BOSTON – Cardiologists at the CardioVascular Institute at Beth Israel Deaconess Medical Center have become the first in the world since federal approval to perform procedures with the aid of a new heart mapping system that pinpoints rhythm abnormalities.
The 3-D Rhythmia Mapping System is designed to improve the accuracy and speed with which heart rhythm abnormalities can be depicted on a computer screen, and to improve the success of ablation procedures performed by electrophysiologists – physicians who treat problems resulting from disorders of the heart’s electrical system. The procedures at BIDMC are the first since U.S. Food & Drug Administration gave the system its approval in 2013.
BIDMC electrophysiologists Mark E. Josephson, MD, and Elad Anter, MD, have been involved in the design and development of the system for the past five years. Dr. Anter performed pre-clinical research and testing that led to its FDA approval in 2013.
Since August, Josephson and Anter have performed several procedures using the Rhythmia Mapping System, including catheter ablations to correct atrial flutter, atrial fibrillation, supraventricular tachycardia and life-threatening ventricular tachycardia. All of these conditions involve irregular heartbeats.\
The first patient was a Boston-area woman who received an ablation procedure to correct an atrial flutter, a fast heart beat that is usually not lethal but, like other arrhythmias, can increase the risk of stroke.
Improving Speed and Accuracy
“The success of electrophysiology procedures is highly dependent on two things – operator skill and technology,” said Josephson, chief of cardiovascular medicine at BIDMC, who is internationally recognized as a pioneer of cardiac electrophysiology. “On the technology side, mapping systems contribute to the speed and accuracy with which ablations are performed.”
During catheter ablation, the physician inserts a catheter (wire) into the heart to deliver bursts of high-energy radio waves. These bursts produce scarring in the heart tissue that disrupts the abnormal electrical activity and restores a normal heart beat.
“We try to help arrhythmia patients first with medicines, but when that approach doesn’t work, catheter ablation is a non-surgical approach that can improve patients’ quality of life and even save lives,” said Anter. “Improved mapping means safer and more effective procedures for patients.”
Earlier in his career, Josephson was the first to develop heart- mapping techniques that are the basis of all cardiac catheter ablation procedures. Using these tools, he pioneered systematic programmed stimulation of the heart to treat ventricular tachycardia and he described the pathophysiology of lethal arrhythmias associated with heart attack. He worked with surgical colleagues to develop mapping-guided surgery to cure ventricular tachycardia, which is still the most effective treatment for that disorder
Mapping systems produce images that help the electrophysiologists performing catheter ablation procedures to identify where to deliver the radio waves. The Rhythmia Mapping system collects high-resolution data much faster than other systems. It consists of a catheter with 64 tiny electrodes mounted on its tip.
The physician inserts the catheter through an artery and into the heart, where it senses electrical circuits. Software processes this data and rapidly produces colorful, moving high-resolution images on a computer screen that is visible to the physician performing the procedure.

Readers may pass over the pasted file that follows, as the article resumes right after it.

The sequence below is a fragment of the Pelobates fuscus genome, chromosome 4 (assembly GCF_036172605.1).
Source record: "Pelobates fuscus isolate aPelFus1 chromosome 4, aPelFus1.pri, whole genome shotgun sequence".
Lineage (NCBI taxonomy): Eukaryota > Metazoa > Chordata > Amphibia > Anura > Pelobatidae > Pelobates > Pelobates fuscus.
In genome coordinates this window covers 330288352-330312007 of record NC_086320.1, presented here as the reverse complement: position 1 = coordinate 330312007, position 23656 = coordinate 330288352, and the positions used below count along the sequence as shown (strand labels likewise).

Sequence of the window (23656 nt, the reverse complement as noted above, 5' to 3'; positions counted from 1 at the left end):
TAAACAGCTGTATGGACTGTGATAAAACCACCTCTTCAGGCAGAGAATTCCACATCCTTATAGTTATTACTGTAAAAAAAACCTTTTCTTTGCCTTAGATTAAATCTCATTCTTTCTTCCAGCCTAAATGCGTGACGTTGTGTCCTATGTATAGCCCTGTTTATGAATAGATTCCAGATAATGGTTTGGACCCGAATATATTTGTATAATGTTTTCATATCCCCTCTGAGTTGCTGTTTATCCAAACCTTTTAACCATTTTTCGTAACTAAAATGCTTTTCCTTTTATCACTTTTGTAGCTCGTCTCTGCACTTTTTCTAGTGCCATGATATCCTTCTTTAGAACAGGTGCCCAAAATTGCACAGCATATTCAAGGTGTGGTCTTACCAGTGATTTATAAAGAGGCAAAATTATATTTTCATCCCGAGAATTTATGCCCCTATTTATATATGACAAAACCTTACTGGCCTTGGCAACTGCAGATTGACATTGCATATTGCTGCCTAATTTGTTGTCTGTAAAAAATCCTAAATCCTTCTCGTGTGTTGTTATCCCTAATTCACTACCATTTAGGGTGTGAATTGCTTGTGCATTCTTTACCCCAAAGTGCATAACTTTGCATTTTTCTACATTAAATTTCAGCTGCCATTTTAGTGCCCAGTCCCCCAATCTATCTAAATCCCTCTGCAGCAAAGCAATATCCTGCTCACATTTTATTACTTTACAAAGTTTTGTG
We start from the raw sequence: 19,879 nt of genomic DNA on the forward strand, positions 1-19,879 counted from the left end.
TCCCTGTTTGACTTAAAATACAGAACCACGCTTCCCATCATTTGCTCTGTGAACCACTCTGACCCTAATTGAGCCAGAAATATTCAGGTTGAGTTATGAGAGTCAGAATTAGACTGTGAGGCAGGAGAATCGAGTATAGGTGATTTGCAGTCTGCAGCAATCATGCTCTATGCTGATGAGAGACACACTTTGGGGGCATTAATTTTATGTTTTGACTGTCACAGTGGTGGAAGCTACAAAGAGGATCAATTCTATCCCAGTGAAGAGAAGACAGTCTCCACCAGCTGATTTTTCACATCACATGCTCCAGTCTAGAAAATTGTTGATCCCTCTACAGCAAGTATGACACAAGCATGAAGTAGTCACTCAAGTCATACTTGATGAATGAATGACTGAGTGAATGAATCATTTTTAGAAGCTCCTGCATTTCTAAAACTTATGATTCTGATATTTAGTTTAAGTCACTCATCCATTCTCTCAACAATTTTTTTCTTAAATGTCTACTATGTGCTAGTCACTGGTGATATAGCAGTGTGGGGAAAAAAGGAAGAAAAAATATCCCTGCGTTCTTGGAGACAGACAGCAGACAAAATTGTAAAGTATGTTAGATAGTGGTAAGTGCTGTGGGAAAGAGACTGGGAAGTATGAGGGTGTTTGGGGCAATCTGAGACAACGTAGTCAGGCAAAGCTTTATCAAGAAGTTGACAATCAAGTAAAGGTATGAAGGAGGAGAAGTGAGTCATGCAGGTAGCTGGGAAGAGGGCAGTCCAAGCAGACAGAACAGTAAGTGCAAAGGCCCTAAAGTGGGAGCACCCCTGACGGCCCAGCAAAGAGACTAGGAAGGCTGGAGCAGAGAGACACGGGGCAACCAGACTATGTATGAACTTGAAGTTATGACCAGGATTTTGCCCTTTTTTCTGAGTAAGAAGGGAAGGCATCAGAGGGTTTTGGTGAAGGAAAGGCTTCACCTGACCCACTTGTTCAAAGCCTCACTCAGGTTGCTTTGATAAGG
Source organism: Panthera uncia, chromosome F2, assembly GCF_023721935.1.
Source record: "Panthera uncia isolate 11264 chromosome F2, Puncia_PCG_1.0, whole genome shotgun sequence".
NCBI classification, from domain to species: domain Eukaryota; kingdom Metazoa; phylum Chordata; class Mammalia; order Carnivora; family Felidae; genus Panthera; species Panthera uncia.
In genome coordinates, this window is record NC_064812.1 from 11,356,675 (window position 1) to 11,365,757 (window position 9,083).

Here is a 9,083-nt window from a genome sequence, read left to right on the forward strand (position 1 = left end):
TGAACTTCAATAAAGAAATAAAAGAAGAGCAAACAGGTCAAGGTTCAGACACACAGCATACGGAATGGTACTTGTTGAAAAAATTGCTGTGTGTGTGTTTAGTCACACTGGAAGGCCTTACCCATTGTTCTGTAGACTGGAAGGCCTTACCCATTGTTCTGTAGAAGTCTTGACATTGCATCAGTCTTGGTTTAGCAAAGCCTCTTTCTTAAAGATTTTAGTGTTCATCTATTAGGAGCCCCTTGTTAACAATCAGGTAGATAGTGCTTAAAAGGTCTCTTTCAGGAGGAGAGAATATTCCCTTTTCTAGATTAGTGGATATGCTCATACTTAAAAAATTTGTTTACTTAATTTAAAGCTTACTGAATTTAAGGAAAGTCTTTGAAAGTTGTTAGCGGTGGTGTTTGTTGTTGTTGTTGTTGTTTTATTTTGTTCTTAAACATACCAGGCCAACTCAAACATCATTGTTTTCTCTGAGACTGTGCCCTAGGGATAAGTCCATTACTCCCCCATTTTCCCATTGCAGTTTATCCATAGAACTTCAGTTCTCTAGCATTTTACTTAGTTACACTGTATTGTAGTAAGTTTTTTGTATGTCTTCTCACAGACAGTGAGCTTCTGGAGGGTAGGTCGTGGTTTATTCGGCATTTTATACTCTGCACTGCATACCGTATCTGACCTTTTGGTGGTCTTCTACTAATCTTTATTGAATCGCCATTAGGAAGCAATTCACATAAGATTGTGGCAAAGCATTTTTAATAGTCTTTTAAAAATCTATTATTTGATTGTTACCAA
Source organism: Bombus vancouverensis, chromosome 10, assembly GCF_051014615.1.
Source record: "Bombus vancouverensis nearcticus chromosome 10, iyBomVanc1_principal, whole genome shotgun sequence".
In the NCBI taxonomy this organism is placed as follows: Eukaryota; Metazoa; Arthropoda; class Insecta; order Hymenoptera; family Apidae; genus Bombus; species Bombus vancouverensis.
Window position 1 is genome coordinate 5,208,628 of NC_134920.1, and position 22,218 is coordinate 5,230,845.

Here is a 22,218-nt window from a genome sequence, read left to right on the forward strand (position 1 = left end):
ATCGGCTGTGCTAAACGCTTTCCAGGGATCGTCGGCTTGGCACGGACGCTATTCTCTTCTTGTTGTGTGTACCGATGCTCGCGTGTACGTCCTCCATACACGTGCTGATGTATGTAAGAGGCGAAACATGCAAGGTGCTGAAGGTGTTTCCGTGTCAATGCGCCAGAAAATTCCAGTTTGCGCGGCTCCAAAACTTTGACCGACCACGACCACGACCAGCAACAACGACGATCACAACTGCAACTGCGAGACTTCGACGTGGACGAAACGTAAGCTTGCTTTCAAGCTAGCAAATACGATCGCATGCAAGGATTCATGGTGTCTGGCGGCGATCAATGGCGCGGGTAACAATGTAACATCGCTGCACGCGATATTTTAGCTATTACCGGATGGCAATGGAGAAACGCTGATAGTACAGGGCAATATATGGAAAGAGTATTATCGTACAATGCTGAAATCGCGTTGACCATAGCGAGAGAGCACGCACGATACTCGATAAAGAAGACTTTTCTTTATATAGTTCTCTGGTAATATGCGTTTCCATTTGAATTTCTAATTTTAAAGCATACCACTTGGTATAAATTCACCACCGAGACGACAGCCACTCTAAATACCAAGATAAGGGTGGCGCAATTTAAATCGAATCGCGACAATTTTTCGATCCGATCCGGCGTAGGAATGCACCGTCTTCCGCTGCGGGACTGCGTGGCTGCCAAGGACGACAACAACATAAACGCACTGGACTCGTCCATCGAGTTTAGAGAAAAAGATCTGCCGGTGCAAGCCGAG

About the CardioVascular Institute at Beth Israel Deaconess Medical Center
The Harvard-Thorndike Electrophysiology Institute and Arrhythmia Service – a component of the CardioVascular Institute and the BIDMC Division of Cardiovascular medicine – treats patients with the full range of conditions that cause abnormal heartbeats, from atrial fibrillation to ventricular tachycardia. Founded by Josephson, the Institute is the oldest, largest program of its kind in New England. The institute provides care for patients from around the world and is a center of leading-edge research, advanced medical education and clinical care. It offers the most advanced diagnosis and treatment modalities, including catheter-based ablation and cardioverter-defibrillator implantation.
The Cardiovascular Institute at Beth Israel Deaconess Medical Center combines cardiology, cardiac surgery and vascular surgery in a structure designed to facilitate collaboration across disciplines. The CVI delivers outstanding outcomes, easy access, and better service, earning BIDMC recognition from U.S. News & World Report as one of the best 100 hospitals or a distinguished hospital in heart care and surgery since 2006. Community-based cardiologists and vascular surgeons at convenient offices throughout Eastern Massachusetts provide a wide range of services and, when advanced care is needed, refer patients to Beth Israel Deaconess Medical Center in Boston. For more information, visit www.bidmc.harvard.edu/CVI.
Beth Israel Deaconess Medical Center is a patient care, teaching and research affiliate of Harvard Medical School, and currently ranks third in National Institutes of Health funding among independent hospitals nationwide.
BIDMC is in the community with Beth Israel Deaconess Hospital-Milton, Beth Israel Deaconess Hospital-Needham, Beth Israel Deaconess Hospital-Plymouth, Anna Jaques Hospital, Cambridge Health Alliance, Lawrence General Hospital, Signature Healthcare, Beth Israel Deaconess HealthCare, Community Care Alliance, and Atrius Health. BIDMC is also clinically affiliated with the Joslin Diabetes Center and Hebrew Senior Life and is a research partner of Dana-Farber/Harvard Cancer Center. BIDMC is the official hospital of the Boston Red Sox. For more information, visit www.bidmc.org.
BIDMC Contact: Jerry Berger